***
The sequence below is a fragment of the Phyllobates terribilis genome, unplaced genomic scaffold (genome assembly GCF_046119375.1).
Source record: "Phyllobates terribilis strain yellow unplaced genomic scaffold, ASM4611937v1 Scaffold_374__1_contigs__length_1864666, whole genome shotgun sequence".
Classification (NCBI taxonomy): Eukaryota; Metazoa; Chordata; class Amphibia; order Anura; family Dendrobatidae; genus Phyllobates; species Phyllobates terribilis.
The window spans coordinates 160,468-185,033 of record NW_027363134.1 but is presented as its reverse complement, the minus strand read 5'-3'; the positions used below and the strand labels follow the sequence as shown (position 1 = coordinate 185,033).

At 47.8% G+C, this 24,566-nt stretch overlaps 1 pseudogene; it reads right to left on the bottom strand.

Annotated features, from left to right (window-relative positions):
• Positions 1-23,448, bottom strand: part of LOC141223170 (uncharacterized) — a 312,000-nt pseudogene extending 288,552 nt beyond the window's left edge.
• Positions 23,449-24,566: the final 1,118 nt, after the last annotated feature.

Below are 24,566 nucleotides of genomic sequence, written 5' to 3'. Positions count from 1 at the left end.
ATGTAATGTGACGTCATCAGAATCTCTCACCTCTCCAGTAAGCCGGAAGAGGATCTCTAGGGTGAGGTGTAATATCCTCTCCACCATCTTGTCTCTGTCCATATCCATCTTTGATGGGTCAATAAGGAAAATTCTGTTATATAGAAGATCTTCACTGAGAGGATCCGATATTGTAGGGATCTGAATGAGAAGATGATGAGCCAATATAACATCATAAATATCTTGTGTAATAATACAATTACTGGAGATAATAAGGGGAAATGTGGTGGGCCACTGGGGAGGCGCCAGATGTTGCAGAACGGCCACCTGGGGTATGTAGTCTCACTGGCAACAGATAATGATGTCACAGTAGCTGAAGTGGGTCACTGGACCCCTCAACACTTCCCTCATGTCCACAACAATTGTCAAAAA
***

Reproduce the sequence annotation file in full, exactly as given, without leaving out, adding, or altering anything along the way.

The sequence below is a fragment of the Phyllobates terribilis genome, unplaced genomic scaffold (genome assembly GCF_046119375.1).
Source record: "Phyllobates terribilis strain yellow unplaced genomic scaffold, ASM4611937v1 Scaffold_374__1_contigs__length_1864666, whole genome shotgun sequence".
Classification (NCBI taxonomy): Eukaryota; Metazoa; Chordata; class Amphibia; order Anura; family Dendrobatidae; genus Phyllobates; species Phyllobates terribilis.
The window spans coordinates 160,468-185,033 of record NW_027363134.1 but is presented as its reverse complement, the minus strand read 5'-3'; the positions used below and the strand labels follow the sequence as shown (position 1 = coordinate 185,033).

At 47.8% G+C, this 24,566-nt stretch overlaps 1 pseudogene; it reads right to left on the bottom strand.

Annotated features, from left to right (window-relative positions):
• Positions 1-23,448, bottom strand: part of LOC141223170 (uncharacterized) — a 312,000-nt pseudogene extending 288,552 nt beyond the window's left edge.
• Positions 23,449-24,566: the final 1,118 nt, after the last annotated feature.

Below are 24,566 nucleotides of genomic sequence, written 5' to 3'. Positions count from 1 at the left end.
ATGTAATGTGACGTCATCAGAATCTCTCACCTCTCCAGTAAGCCGGAAGAGGATCTCTAGGGTGAGGTGTAATATCCTCTCCACCATCTTGTCTCTGTCCATATCCATCTTTGATGGGTCAATAAGGAAAATTCTGTTATATAGAAGATCTTCACTGAGAGGATCCGATATTGTAGGGATCTGAATGAGAAGATGATGAGCCAATATAACATCATAAATATCTTGTGTAATAATACAATTACTGGAGATAATAAGGGGAAATGTGGTGGGCCACTGGGGAGGCGCCAGATGTTGCAGAACGGCCACCTGGGGTATGTAGTCTCACTGGCAACAGATAATGATGTCACAGTAGCTGAAGTGGGTCACTGGACCCCTCAACACTTCCCTCATGTCCACAACAATTGTCAAAAA